Editor’s note: The following is part of the Active Life special section.
In organizer Ginny Mulhatten’s 15 years with the Silver Spurs Line Dancers, there’s only been one guy in the group.
And he became a lucky one a few years ago, she said.
“He was the only man, and someone snatched him up,” Mulhatten said.
He met a woman in the troupe who, like him, was widowed, and after two years, they tied the knot.
The couple wasn’t present during a practice in mid-February at the Community Room of the Nittany Mall, so Mulhatten didn’t want to reveal their names.
But she said that’s just one example of the camaraderie there is when you’re a Silver Spur.
And they don’t let years, joint replacements or snow birds get in the way of performing.
The dance group was formed about 30 years ago by a group of women in a cancer support group.
Silver Spurs Line Dancers was founded 30 years ago with 6 members
Mulhatten, 72, said it started with about six women, but now has 23 members, and is sponsored by the Centre County Office of Aging and the Centre Region Senior Center, which is operated by Centre Region Parks and Recreation Authority.
However, not all members participate in shows.
Mulhatten said about 15 women are actively involved in the more than 20 performances the group participates in each year.
“I think for a lot of women, it starts out as exercise and then grows on them,” Mulhatten said. “We do line dances, but it’s much more than country-western songs.”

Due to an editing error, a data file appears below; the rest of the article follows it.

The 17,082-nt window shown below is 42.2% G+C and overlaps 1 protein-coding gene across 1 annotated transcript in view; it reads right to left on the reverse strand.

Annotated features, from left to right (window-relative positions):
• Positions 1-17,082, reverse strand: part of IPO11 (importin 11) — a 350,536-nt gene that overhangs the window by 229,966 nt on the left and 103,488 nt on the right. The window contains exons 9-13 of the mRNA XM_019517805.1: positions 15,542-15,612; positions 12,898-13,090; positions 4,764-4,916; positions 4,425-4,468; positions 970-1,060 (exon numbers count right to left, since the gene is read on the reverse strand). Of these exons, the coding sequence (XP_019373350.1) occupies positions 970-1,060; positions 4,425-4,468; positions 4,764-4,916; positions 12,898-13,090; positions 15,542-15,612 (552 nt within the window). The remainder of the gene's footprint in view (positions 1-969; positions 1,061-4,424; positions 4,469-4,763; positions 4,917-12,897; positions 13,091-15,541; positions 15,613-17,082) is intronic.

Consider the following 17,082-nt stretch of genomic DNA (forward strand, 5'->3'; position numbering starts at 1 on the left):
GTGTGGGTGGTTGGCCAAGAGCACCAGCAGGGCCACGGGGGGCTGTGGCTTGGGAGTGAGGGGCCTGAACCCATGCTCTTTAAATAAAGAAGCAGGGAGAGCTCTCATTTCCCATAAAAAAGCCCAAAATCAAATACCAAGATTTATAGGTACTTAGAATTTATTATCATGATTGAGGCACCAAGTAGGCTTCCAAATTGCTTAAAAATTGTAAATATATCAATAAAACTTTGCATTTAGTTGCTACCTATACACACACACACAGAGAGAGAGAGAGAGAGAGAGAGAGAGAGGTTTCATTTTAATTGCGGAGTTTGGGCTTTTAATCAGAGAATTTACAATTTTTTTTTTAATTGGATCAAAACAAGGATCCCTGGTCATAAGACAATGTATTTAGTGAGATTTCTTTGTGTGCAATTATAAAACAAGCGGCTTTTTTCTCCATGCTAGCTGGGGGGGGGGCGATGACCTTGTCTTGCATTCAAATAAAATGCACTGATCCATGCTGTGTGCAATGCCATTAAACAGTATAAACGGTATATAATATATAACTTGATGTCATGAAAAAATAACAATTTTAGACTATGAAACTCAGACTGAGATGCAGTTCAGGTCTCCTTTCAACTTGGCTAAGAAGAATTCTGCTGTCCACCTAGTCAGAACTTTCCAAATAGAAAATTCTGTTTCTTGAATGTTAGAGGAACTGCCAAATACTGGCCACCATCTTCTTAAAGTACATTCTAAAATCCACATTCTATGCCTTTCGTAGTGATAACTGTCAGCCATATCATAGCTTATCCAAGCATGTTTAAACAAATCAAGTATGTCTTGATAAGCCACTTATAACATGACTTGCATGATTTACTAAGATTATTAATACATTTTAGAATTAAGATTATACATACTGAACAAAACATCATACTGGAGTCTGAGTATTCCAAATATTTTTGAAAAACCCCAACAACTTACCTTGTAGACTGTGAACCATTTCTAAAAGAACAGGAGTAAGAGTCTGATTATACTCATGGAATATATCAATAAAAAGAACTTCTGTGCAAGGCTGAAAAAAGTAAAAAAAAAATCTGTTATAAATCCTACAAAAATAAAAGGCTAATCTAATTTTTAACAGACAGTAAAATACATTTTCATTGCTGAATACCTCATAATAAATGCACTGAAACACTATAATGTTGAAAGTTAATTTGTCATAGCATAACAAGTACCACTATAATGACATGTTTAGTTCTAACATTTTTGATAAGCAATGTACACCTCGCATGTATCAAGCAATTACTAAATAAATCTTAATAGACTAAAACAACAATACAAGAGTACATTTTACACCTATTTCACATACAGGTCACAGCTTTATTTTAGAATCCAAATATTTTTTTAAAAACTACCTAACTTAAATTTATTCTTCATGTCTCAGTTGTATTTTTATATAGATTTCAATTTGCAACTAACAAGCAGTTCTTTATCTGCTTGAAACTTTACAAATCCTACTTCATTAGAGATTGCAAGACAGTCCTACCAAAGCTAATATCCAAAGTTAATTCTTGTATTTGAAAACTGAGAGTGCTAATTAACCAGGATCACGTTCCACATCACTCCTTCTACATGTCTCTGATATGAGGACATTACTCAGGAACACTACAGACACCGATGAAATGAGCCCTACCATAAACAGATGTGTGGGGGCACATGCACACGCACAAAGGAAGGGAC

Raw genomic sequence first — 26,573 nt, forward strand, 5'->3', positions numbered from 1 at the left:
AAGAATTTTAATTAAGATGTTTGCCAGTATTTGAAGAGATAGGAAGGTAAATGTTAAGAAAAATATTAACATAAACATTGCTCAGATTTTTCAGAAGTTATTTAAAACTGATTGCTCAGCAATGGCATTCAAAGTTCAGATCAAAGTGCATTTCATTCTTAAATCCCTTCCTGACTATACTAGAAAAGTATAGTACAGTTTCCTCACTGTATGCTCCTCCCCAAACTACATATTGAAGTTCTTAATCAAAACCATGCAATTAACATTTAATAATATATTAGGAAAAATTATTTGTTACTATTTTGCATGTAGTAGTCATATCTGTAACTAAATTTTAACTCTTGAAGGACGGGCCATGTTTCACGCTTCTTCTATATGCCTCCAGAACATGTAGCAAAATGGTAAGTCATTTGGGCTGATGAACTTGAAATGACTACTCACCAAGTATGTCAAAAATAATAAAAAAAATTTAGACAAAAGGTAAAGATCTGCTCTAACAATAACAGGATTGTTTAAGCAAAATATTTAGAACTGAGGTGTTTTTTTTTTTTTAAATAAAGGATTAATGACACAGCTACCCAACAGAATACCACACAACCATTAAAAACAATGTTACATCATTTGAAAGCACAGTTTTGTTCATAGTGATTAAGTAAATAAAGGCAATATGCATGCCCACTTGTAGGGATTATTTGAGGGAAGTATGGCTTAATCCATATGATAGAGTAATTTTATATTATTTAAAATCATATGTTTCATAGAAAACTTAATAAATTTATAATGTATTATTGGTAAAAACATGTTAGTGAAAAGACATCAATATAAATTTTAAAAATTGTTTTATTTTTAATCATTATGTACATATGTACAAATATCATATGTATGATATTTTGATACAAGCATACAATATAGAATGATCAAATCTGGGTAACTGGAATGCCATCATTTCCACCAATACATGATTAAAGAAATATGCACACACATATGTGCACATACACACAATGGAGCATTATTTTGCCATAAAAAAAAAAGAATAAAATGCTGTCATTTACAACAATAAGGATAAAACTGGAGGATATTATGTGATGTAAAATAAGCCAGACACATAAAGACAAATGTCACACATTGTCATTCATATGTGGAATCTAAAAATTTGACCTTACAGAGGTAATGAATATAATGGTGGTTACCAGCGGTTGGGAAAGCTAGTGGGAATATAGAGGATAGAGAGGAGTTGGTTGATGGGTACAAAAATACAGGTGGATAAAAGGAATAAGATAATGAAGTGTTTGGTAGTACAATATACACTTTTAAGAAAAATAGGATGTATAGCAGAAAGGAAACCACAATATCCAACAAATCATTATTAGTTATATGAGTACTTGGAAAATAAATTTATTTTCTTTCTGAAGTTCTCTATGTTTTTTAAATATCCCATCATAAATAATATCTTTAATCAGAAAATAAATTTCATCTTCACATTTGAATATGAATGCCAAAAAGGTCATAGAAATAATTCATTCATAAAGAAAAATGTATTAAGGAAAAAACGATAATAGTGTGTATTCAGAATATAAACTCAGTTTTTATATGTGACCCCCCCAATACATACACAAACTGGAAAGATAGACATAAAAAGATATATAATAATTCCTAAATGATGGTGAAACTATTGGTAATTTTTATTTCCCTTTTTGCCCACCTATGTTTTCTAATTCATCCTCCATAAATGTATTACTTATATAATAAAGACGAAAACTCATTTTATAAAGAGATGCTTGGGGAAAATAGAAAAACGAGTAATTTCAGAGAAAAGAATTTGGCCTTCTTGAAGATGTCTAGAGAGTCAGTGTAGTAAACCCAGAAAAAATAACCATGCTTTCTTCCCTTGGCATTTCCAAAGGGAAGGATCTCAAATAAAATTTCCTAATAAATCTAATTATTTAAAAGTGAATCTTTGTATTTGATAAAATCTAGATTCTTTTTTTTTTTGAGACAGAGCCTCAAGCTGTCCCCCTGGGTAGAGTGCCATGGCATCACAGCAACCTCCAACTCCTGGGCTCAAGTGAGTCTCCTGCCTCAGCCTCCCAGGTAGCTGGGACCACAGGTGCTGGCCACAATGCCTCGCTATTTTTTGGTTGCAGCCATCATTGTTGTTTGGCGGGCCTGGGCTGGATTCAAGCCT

It’s also much more than just physical activity.
Members such as Rita Berg, Sandy Kline, Jackie Varner and Joan Vincent said they each joined because it keeps them social.
“Sure it’s exercise, but we also make friends,” Kline said. “It’s social, we laugh a lot and have a good time, and it’s something you don’t need a partner for. There are so many benefits.”
Mulhatten also said some seniors use it as physical therapy after surgery.
We have members who’ve had knee and hip replacements, double knee replacements, and it’s very easy on your limbs so you can keep moving without overexerting yourself.
Ginny Mulhatten, Silver Spurs Line Dancers organizer
“We have members who’ve had knee and hip replacements, double knee replacements, and it’s very easy on your limbs so you can keep moving without overexerting yourself,” Mulhatten said.
For some, like Vincent, it’s also a way to keep your mind going.
“You have to at least be a little bit coordinated,” she said with a laugh. “But you need to learn the steps that go with the music, so you’re using different parts of your body and brain at the same time.”
The oldest member is 80 and the youngest member is in her late 50s, and members come from as far as Lewistown to dance with the group.
“We take anyone who wants to join us,” Mulhatten said.
Practice makes perfect
The group meets three times a week for one-hour practices — normally on Monday, Wednesday and Friday.
Positioned in three lines, the dancers take their assigned spots and practice the dances that Mulhatten said are “very basic.”
During a practice last month, the group danced to songs like “Drinkin’ Bone,” “Baby Burlesque,” “9 to 5” “Wagon Wheel” and “All About that Bass.”